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According to detailed analysis of the European Power Sector in 2020, renewables rose to generate 38% of Europe’s electricity in 2020 (compared to 34.6% in 2019), for the first time overtaking fossil-fired generation, which fell to 37%. This is an important milestone in Europe’s Clean Energy Transition. At a country level, Germany and Spain (and separately the UK) also achieved this milestone for the first time. The study goes on to point out that the transition from coal to clean is, however, still too slow for reaching 55% greenhouse gas reductions by 2030 and climate neutrality by 2050.

Europe’s electricity in 2020 was 29% cleaner than in 2015. Carbon intensity has fallen from 317 grams of CO2 per kilowatt- hour in 2015 to 226 grams in 2020. Although coal generation has almost halved in that time, 43% of the coal decline has been offset by increased gas generation, slowing the reduction in carbon intensity. Source: Unsplash/Karsten Würth


Ember and Agora Energiewende’s fifth annual report tracking Europe’s electricity transition was published on 25th January 2021. It revealed that renewables overtook fossil fuels to become the EU’s main source of electricity for the first time in 2020.

For the first time, more electricity was generated from renewables than from fossil fuels. Renewables accounted for 38% of Europe's electricity mix in 2020, compared with only 37% for fossil fuels, according to a joint analysis by Agora Energiewende and the British think tank Ember.

The change was driven by the rapid growth of wind and solar power, which has almost doubled since 2015. By 2020, one-fifth of EU electricity came from wind and solar power plants. The highest shares were recorded in Denmark (61%), Ireland (35%), Germany (33%) and Spain (29%).

While renewables nearly doubled, coal-fired power generation has halved since 2015. In 2020 alone, it fell by a fifth. Coal-fired power plants thus supplied only 13% of Europe's electricity last year. By contrast, electricity generation from natural gas fell by only 4% in 2020. 

The background to this uneven development is the significant rise in the price of emissions certificates. As a result, comparatively climate-friendly gas-fired power plants often produced the cheapest electricity among fossil-fuel power plants. In Germany, Poland and the Czech Republic, fossil gas even undercut lignite-fired power generation for the first time for a few months.

“It is significant that Europe has reached this landmark moment at the start of a decade of global climate action” said Dave Jones, Ember’s senior electricity analyst and the lead author of the report. “Rapid growth in wind and solar has forced coal into decline but this is just the beginning. Europe is relying on wind and solar to ensure not only coal is phased out by 2030, but also to phase out gas generation, replace closing nuclear power plants, and to meet rising electricity demand from electric cars, heat pumps and electrolysers.”   Continued below...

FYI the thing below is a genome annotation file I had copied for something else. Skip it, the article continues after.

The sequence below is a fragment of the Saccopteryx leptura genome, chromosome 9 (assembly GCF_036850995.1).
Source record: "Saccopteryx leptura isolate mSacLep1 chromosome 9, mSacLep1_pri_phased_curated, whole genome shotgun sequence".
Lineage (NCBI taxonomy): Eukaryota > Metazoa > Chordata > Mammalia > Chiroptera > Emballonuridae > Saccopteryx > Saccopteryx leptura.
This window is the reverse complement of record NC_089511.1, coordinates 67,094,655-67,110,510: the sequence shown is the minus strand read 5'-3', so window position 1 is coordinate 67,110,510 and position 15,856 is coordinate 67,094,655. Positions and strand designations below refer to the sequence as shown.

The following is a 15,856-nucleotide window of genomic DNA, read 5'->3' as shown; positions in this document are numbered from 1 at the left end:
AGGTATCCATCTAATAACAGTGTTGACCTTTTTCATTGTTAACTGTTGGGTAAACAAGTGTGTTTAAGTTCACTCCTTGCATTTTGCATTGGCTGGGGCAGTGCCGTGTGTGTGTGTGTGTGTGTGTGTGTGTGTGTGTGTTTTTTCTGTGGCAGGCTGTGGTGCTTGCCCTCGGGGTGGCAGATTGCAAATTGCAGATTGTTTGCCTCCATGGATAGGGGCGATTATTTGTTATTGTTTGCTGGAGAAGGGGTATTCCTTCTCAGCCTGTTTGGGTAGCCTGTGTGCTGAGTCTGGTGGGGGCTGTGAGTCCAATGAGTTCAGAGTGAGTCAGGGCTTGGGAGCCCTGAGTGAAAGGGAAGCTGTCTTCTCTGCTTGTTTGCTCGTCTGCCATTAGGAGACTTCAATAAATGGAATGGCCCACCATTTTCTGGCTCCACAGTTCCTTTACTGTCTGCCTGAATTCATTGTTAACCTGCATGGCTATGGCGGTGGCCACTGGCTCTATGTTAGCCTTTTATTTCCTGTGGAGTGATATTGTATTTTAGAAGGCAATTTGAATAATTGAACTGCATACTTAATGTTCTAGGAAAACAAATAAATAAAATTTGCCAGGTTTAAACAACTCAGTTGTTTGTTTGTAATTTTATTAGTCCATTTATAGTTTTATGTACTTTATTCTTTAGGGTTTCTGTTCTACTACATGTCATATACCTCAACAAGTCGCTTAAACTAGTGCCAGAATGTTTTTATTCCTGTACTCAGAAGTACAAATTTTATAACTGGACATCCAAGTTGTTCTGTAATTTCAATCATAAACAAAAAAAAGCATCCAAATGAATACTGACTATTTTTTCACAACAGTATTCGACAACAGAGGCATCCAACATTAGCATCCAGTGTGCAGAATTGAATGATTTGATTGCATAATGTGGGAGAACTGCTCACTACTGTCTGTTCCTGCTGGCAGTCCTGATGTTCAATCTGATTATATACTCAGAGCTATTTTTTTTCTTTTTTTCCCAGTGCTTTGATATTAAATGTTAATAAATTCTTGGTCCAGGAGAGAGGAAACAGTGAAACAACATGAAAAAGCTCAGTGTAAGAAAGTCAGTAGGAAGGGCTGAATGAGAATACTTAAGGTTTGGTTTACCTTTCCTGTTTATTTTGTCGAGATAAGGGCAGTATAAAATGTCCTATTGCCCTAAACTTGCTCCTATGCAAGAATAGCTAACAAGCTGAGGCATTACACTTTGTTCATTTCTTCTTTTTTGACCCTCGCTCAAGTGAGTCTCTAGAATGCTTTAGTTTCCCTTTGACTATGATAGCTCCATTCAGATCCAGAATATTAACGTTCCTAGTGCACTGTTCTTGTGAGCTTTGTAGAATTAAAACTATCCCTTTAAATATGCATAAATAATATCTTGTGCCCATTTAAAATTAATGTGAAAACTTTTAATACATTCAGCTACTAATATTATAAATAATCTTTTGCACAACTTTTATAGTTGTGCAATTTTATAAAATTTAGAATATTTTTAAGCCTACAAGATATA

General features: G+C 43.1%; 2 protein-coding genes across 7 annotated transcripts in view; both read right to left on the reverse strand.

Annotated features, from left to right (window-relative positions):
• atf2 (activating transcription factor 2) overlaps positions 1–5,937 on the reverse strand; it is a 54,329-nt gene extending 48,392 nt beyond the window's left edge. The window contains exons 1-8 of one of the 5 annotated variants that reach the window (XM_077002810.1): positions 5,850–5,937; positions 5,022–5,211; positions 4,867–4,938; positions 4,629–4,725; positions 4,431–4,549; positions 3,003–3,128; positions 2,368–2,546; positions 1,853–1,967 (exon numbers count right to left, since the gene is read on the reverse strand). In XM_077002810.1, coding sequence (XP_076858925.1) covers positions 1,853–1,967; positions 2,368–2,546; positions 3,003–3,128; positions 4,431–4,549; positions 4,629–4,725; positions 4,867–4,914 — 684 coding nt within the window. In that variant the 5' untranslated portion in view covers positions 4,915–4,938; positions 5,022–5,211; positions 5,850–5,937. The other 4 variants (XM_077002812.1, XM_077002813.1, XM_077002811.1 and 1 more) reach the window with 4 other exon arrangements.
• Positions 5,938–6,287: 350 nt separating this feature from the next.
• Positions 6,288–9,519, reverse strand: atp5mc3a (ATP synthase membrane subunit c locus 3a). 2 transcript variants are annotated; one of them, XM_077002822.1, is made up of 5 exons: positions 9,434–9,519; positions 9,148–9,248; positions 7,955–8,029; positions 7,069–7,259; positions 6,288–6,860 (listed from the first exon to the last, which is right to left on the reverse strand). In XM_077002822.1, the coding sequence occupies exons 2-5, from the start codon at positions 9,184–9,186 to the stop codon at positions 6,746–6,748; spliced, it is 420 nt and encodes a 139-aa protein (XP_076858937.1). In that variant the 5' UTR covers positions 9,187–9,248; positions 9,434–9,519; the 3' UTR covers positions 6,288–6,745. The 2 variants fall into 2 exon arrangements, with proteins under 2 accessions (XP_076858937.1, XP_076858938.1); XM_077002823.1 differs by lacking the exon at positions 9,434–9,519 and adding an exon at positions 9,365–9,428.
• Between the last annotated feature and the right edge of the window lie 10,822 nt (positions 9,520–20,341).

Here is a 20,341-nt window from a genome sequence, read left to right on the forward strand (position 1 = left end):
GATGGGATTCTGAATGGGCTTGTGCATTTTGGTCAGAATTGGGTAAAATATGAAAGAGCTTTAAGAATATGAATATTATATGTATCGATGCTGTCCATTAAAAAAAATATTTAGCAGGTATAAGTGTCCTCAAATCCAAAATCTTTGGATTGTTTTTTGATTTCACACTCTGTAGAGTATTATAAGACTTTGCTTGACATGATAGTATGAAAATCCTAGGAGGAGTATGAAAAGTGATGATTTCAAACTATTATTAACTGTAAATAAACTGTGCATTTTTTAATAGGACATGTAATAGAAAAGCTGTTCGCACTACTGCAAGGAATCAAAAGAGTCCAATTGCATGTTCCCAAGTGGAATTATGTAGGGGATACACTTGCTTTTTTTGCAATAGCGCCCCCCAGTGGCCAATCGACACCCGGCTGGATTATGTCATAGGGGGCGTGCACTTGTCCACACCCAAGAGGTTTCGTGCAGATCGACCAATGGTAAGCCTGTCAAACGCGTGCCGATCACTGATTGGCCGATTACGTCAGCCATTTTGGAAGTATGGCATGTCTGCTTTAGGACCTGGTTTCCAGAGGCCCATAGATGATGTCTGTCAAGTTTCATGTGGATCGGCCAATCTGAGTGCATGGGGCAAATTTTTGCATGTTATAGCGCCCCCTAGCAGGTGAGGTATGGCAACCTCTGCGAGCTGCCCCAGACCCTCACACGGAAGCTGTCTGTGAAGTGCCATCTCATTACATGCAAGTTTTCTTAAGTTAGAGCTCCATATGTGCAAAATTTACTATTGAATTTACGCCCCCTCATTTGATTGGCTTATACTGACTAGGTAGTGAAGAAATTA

Source: Agora-Energiewende

Coal generation fell 20% in 2020, and has halved since 2015. Coal generation fell in almost every country, continuing coal’s collapse that was well in place before Covid- 19. Half of the drop in 2020 was due to a decrease in electricity demand, which fell by 4% due to the impact of Covid-19; and half was from additional wind and solar. As electricity demand bounces back in 2021, wind and solar will need to rise at a faster rate if the recent falls in coal are to be sustained. Source: Unsplash/Andreas Gücklhorn


European electricity demand fell 4% in 2020, reaching a low in April during the first Covid-19 wave. Renewables growth was robust despite the pandemic. Further declines in fossil fuels were held back by increases in electricity demand later in the year and below-average nuclear generation.

The study also found that Europe's electricity was 29% less carbon-intensive in 2020 than in 2015, with the carbon intensity of European electricity generation reaching a record low of 226 grams of CO2 per kilowatt-hour in 2020.

"The economic recovery after the pandemic must not be allowed to slow down climate protection," said Dr. Patrick Graichen, director of Agora Energiewende. "We therefore need strong climate policies - such as the Green Deal - to ensure steady progress."

At 51 terawatt-hours in 2020, the growth in electricity from wind and solar energy is above the average growth rate of the past ten years, which came in at 38 terawatt-hours. "However, to achieve the 100 terawatt-hours of annual additions required for climate neutrality, a doubling of the 2020 level is necessary," Graichen said. The current National Energy and Climate Plans (NECP) of the EU member states would only increase this figure to 75 terawatt-hours per year by 2030.

The study "The European Power Sector in 2020" is available for free download by clicking either or It contains up-to-date data on the EU-27 and 19 individual countries.